On Tuesday, Oakland’s Interim City Administrator G. Harold Duffey issued a local emergency order in response to a ransomware attack that began last week and has caused network outages for the city.
According to the city, several non-emergency systems, including phone lines, are inoperable. Ransomware attacks are a tactic by hackers to lock cities and other organizations out of their digital systems by encrypting the organization’s data, thereby blocking access to it. The city is then made to pay a ransom in order to receive the digital keys that decrypt or unlock their data and systems.
Duffey declared an emergency to obtain the necessary equipment, and to potentially activate emergency workers if needed. According to the proclamation, the order is set to last seven days unless it is extended. The proclamation also includes language requesting the governor’s office and the federal government to issue a state of emergency and provide funds if needed.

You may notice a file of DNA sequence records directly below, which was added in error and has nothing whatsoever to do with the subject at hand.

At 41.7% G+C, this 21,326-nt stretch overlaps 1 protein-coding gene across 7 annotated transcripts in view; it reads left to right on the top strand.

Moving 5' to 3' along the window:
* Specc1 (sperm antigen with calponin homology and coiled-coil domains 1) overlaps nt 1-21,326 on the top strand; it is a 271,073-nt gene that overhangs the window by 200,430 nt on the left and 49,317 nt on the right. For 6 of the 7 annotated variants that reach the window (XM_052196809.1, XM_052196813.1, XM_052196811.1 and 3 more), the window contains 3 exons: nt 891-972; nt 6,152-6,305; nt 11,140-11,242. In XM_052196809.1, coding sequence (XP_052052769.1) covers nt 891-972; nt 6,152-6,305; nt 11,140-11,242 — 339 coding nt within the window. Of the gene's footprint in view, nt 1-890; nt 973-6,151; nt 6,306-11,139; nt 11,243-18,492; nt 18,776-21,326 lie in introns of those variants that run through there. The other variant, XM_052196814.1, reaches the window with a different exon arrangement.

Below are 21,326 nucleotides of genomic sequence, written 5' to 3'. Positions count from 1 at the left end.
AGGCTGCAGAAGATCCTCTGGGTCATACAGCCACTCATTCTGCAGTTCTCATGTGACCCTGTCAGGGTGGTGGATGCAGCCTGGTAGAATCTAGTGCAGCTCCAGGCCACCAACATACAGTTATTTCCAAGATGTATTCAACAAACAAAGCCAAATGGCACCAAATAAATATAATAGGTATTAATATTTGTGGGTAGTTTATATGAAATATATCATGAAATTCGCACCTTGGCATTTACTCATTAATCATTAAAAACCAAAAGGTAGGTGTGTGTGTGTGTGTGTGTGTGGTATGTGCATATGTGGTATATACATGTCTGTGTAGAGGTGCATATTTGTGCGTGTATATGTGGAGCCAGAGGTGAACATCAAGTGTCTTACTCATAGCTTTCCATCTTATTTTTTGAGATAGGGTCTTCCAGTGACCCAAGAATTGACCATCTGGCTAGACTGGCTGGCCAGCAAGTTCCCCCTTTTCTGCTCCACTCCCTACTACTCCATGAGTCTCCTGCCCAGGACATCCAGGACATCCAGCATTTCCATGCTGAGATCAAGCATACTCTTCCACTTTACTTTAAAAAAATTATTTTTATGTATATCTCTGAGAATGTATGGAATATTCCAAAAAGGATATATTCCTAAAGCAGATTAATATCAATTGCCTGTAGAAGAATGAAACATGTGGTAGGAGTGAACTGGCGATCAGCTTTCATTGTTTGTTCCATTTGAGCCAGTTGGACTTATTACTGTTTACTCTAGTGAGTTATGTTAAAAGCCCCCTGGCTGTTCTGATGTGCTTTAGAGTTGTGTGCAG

The ransomware attack began the evening of Feb. 8 and systems were impacted the following morning. Yesterday, OPD announced through their official Twitter account that residents might experience delays in response times due to the cyberattack.
City officials said, however, that 911 dispatch, fire emergency services, and the city’s financial systems are not impacted at this time.
Oakland’s IT department is currently working with a couple of private firms to perform incident response and analysis and to conduct recovery efforts. Affected systems will remain offline until the matter is resolved. The city has yet to disclose the ransom amount.
The Oaklandside reached out to the city for comment but has not gotten a response.
This is a developing story. Check back for updates.